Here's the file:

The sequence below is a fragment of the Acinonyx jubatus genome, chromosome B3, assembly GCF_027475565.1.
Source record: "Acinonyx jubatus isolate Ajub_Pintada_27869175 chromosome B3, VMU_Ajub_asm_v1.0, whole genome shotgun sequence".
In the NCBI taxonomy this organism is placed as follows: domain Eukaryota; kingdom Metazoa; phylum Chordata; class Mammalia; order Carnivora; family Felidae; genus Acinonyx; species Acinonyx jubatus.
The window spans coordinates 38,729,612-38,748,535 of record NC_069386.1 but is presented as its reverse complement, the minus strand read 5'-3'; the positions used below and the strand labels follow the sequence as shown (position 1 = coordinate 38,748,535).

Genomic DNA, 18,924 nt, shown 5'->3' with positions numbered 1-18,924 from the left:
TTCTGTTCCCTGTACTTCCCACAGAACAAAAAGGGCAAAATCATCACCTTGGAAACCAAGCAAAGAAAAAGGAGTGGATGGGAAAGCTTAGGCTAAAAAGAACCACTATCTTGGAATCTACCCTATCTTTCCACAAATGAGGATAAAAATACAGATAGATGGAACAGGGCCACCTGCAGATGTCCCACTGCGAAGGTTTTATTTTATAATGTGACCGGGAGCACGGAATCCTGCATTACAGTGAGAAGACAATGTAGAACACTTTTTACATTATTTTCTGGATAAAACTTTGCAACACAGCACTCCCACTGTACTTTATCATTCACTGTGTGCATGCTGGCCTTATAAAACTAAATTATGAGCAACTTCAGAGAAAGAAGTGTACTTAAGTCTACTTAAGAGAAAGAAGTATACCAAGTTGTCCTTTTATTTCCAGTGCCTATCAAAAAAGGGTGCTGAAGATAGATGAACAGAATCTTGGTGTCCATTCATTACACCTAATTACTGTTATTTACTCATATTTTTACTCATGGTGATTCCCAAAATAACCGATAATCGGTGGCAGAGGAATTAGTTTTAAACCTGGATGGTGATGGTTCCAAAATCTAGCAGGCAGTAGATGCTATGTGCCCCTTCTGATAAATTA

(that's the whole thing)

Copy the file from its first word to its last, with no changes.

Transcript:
The sequence below is a fragment of the Acinonyx jubatus genome, chromosome B3, assembly GCF_027475565.1.
Source record: "Acinonyx jubatus isolate Ajub_Pintada_27869175 chromosome B3, VMU_Ajub_asm_v1.0, whole genome shotgun sequence".
In the NCBI taxonomy this organism is placed as follows: domain Eukaryota; kingdom Metazoa; phylum Chordata; class Mammalia; order Carnivora; family Felidae; genus Acinonyx; species Acinonyx jubatus.
The window spans coordinates 38,729,612-38,748,535 of record NC_069386.1 but is presented as its reverse complement, the minus strand read 5'-3'; the positions used below and the strand labels follow the sequence as shown (position 1 = coordinate 38,748,535).

Genomic DNA, 18,924 nt, shown 5'->3' with positions numbered 1-18,924 from the left:
TTCTGTTCCCTGTACTTCCCACAGAACAAAAAGGGCAAAATCATCACCTTGGAAACCAAGCAAAGAAAAAGGAGTGGATGGGAAAGCTTAGGCTAAAAAGAACCACTATCTTGGAATCTACCCTATCTTTCCACAAATGAGGATAAAAATACAGATAGATGGAACAGGGCCACCTGCAGATGTCCCACTGCGAAGGTTTTATTTTATAATGTGACCGGGAGCACGGAATCCTGCATTACAGTGAGAAGACAATGTAGAACACTTTTTACATTATTTTCTGGATAAAACTTTGCAACACAGCACTCCCACTGTACTTTATCATTCACTGTGTGCATGCTGGCCTTATAAAACTAAATTATGAGCAACTTCAGAGAAAGAAGTGTACTTAAGTCTACTTAAGAGAAAGAAGTATACCAAGTTGTCCTTTTATTTCCAGTGCCTATCAAAAAAGGGTGCTGAAGATAGATGAACAGAATCTTGGTGTCCATTCATTACACCTAATTACTGTTATTTACTCATATTTTTACTCATGGTGATTCCCAAAATAACCGATAATCGGTGGCAGAGGAATTAGTTTTAAACCTGGATGGTGATGGTTCCAAAATCTAGCAGGCAGTAGATGCTATGTGCCCCTTCTGATAAATTA